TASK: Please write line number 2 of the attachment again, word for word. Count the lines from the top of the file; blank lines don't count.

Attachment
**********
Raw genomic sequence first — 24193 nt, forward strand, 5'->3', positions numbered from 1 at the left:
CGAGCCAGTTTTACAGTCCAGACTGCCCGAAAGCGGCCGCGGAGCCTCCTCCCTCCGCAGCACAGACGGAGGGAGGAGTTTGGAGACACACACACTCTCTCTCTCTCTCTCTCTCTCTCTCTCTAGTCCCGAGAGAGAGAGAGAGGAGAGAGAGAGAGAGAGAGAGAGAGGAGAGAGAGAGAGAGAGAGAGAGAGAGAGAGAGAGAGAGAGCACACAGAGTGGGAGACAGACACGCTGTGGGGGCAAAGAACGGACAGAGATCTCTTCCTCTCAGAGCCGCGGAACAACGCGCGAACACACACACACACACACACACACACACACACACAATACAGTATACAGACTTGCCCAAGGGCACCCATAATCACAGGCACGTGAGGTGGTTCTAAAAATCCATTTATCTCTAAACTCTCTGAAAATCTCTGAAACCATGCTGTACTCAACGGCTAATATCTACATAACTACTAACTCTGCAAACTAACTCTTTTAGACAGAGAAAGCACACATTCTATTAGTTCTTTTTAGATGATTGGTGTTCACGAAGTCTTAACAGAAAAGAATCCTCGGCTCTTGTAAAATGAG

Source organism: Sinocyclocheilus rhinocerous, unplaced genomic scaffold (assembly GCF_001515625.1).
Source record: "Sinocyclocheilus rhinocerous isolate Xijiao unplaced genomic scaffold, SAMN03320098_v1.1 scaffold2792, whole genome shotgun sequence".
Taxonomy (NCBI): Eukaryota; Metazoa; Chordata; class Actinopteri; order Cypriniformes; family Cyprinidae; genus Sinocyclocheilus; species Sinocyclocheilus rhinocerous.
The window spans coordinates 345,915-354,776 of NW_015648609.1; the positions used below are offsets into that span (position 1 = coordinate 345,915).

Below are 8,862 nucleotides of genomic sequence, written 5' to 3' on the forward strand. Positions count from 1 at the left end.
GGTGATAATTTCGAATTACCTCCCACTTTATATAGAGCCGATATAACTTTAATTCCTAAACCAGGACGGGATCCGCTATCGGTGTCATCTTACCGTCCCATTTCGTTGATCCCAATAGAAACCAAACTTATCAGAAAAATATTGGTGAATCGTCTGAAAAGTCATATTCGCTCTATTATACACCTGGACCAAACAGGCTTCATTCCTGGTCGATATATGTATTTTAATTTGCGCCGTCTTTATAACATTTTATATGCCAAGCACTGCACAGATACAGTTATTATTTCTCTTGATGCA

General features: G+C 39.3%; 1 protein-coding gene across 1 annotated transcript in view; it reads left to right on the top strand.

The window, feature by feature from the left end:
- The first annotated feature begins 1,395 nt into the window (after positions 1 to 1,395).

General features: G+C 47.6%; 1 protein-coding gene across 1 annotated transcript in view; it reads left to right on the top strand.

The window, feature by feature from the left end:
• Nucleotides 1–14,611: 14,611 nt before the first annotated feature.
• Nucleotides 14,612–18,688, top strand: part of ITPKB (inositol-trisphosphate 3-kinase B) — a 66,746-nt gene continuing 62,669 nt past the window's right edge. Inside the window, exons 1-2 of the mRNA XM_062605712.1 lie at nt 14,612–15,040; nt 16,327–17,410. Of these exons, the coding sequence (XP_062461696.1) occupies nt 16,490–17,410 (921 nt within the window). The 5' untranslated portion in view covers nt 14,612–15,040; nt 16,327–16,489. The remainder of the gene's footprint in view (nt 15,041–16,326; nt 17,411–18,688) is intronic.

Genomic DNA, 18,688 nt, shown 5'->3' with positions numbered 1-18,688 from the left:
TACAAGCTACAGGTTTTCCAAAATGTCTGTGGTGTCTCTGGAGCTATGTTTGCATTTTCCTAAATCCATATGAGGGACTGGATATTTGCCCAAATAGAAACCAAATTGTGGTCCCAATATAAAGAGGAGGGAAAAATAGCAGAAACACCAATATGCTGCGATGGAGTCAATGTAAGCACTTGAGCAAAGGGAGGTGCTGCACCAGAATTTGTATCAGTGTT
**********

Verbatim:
CGAGCCAGTTTTACAGTCCAGACTGCCCGAAAGCGGCCGCGGAGCCTCCTCCCTCCGCAGCACAGACGGAGGGAGGAGTTTGGAGACACACACACTCTCTCTCTCTCTCTCTCTCTCTCTCTCTAGTCCCGAGAGAGAGAGAGAGGAGAGAGAGAGAGAGAGAGAGAGAGGAGAGAGAGAGAGAGAGAGAGAGAGAGAGAGAGAGAGAGAGCACACAGAGTGGGAGACAGACACGCTGTGGGGGCAAAGAACGGACAGAGATCTCTTCCTCTCAGAGCCGCGGAACAACGCGCGAACACACACACACACACACACACACACACACACACAATACAGTATACAGACTTGCCCAAGGGCACCCATAATCACAGGCACGTGAGGTGGTTCTAAAAATCCATTTATCTCTAAACTCTCTGAAAATCTCTGAAACCATGCTGTACTCAACGGCTAATATCTACATAACTACTAACTCTGCAAACTAACTCTTTTAGACAGAGAAAGCACACATTCTATTAGTTCTTTTTAGATGATTGGTGTTCACGAAGTCTTAACAGAAAAGAATCCTCGGCTCTTGTAAAATGAG